photo by Timothy Tsui
Almost 35 years after Nike’s first Air Jordans hit the shelves, sneaker culture is thriving. Some enthusiasts argue that buying and reselling sneakers is akin to investing, but this argument – like Reebok’s popular ‘90s “Pumps” – is built on air.
Sneakers (or, in some parts of the country, tennis shoes) have existed in something close to their modern form since the early 20th century. But it was Nike’s deal with Michael Jordan in the mid-1980s that arguably marks the true beginning of sneaker culture. Today, people who care about sneakers care about them a lot. “Sneaker Con” marked its 10th year this fall, and people have been waiting in long lines for the next hot shoe for decades. Those lines have increasingly, though not exclusively, gone digital. And while reselling has been around since the ‘80s, it really took off with the growth of the internet and smartphones. Now many people hope to quickly enrich themselves by serving as a middleman for sneaker enthusiasts.
If you like buying sneakers because they make you happy, they are no worse than any other discretionary purchase. But like many other collections – whether wine, watches or classic cars – the question grows more complicated if you view the shoes not only as a source of pleasure, but as part of your financial strategy. If your interest in sneakers is primarily monetary, you should bear in mind that reselling any sort of collectible item can involve serious risks.
According to the investment bank Cowen Inc., the secondary market for sneakers is currently about $2 billion, with the potential to reach $6 billion by 2025. A lot of this reselling takes place online through platforms like GOAT (short for “Greatest Of All Time”) and StockX, which facilitate the secondary market on a massive scale. These companies are bolstered not only by their users, but also by venture capital, a model that has over-inflated some companies in the past. Some entrepreneurs even make a tidy profit teaching other people how to flip sneakers.
All this is possible, in part, because manufacturers have found it profitable to artificially constrain the supply of particular types of shoes while, at the same time, encouraging hype around their release. Matt Powell, a retail analyst, told NPR in 2012 that Nike actively encourages reselling by setting retail prices lower than what the market will bear. “I think they always try to keep the supply below demand level,” Powell said. “They want their shoes to sell out in a relatively short period of time, because that creates excitement for the next one around.” Producing limited runs allows Nike and other sneaker makers to charge a premium, but not so much that prices are a barrier to entry for most resellers. Collaborations with celebrities beyond the world of professional athletes have also boosted the prestige of particular releases.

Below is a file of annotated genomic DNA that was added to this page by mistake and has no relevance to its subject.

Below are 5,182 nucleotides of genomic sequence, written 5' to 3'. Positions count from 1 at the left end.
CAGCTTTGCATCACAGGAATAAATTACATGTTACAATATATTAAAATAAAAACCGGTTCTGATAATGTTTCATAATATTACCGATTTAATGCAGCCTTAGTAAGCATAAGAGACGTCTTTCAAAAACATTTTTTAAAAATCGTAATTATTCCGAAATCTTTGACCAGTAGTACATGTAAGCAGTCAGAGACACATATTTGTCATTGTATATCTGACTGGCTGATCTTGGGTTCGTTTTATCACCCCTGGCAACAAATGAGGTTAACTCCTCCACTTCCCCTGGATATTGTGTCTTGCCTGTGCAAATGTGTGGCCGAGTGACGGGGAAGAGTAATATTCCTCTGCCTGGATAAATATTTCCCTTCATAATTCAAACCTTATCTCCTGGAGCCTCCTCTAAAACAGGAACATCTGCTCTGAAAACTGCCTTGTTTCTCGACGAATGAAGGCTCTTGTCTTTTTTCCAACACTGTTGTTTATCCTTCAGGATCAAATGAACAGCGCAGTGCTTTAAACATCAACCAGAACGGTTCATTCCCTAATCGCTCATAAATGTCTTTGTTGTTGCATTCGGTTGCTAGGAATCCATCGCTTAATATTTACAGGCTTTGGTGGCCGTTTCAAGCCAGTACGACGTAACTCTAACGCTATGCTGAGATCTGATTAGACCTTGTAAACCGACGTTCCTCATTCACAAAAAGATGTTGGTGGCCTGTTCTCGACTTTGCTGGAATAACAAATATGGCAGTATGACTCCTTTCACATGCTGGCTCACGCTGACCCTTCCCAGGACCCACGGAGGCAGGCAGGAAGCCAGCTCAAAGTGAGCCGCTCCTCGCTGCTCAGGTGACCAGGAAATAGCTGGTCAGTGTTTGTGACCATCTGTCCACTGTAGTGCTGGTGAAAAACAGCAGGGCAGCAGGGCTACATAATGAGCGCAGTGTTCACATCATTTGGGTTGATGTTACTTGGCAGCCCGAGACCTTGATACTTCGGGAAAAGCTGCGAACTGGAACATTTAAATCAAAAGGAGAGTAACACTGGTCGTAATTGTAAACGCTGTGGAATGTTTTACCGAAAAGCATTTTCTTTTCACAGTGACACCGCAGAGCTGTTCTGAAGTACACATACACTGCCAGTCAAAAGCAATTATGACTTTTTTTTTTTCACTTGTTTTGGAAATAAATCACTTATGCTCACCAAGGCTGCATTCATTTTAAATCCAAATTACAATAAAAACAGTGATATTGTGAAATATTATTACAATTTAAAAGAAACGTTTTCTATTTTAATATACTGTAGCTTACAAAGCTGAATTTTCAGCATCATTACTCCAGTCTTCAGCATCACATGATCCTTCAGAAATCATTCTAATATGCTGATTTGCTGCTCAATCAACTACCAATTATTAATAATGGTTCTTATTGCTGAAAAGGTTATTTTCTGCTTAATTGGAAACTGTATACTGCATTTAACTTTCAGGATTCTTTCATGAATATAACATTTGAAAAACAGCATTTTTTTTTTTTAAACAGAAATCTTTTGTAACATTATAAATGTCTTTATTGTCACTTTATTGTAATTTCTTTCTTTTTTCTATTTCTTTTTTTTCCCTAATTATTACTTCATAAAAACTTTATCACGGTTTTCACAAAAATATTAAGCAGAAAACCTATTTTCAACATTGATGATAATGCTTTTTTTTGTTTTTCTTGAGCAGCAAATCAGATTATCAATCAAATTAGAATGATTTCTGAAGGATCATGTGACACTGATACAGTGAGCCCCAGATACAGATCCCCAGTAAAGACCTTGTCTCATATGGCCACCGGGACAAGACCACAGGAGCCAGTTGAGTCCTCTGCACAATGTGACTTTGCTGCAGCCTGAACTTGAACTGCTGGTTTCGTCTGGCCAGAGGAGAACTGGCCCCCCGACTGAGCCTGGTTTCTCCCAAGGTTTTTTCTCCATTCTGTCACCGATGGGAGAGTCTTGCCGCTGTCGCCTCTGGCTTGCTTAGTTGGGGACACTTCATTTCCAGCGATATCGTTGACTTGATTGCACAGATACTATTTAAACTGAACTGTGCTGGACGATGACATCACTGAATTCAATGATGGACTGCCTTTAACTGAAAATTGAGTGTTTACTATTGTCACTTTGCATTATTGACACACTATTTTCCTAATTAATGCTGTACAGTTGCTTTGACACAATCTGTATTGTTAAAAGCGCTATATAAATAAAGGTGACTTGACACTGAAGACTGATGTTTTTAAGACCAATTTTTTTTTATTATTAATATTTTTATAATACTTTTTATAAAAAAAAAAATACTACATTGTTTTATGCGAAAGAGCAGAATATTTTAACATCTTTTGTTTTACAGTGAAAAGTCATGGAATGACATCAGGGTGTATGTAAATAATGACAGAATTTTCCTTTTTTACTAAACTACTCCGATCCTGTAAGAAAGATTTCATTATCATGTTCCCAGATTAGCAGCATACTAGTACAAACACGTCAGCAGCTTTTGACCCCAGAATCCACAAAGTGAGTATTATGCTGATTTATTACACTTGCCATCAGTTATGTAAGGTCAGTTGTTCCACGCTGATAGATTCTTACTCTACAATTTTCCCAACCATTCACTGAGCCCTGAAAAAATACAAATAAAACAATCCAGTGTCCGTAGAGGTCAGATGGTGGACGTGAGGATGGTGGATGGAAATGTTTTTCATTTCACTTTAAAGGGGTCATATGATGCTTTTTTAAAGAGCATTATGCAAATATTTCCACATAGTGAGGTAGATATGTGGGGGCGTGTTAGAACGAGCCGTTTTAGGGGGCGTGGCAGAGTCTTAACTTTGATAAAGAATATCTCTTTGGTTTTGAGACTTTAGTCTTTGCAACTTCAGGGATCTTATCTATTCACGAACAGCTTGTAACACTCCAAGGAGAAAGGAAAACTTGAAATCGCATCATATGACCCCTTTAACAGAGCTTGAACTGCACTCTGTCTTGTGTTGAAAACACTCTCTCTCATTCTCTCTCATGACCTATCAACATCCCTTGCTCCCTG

A lot of money often changes hands over a single pair of sneakers before they end up in the hands of someone who wants to actually wear them. Yet all this raises the question of whether profiting off the secondary market is sustainable for individual resellers.
Reselling sneakers involves a variety of risks. One is the simple fact of competition. As more individuals try to resell a finite number of shoes, resellers can only mark up their products so much before competitors undercut them. This leaves sellers in a precarious position as the secondary market expands. In addition, sellers cannot always anticipate when and whether manufacturers will announce plans to rerelease a popular style. News of a coming increase in supply for a particular shoe can unexpectedly drop a seller’s potential profit.
Resellers also face the risk of picking up a counterfeit product. Technology can counter the risk of fakes to an extent. For example, Sneaker Con uses a microchip-based system to authenticate a given pair of shoes. But as long as people are willing to pay top dollar for the most popular shoes, a black market for counterfeits is likely to thrive. Sellers who discover they have bought fakes may have trouble getting their money back, leaving them stuck with the counterfeit sneakers.
The biggest risk, though, is buyers who are no longer interested in your inventory. Cowen estimates that 90% of the current resale market is devoted to Nike sneakers. Nike dominates the “best of” lists for sneakers: Nearly a quarter of GQ’s top picks are Nikes, as are 10 of Complex’s top 15 sneakers of 2019. This means that if some event damaged the Nike brand abruptly and severely, the resale market could suffer a major shock. Such company-specific disasters aren’t always foreseeable, and could include faulty or dangerous products, changes to technology or misbehavior from an executive or other leader.
In the end, someone will be left holding the bag if sneaker prices climb higher than the market will bear. This is true of an individual pair of shoes, and it is true of the secondary sneaker market as a whole. Relying on sneakers to support your feet is sensible; relying on them to support your financial goals is anything but.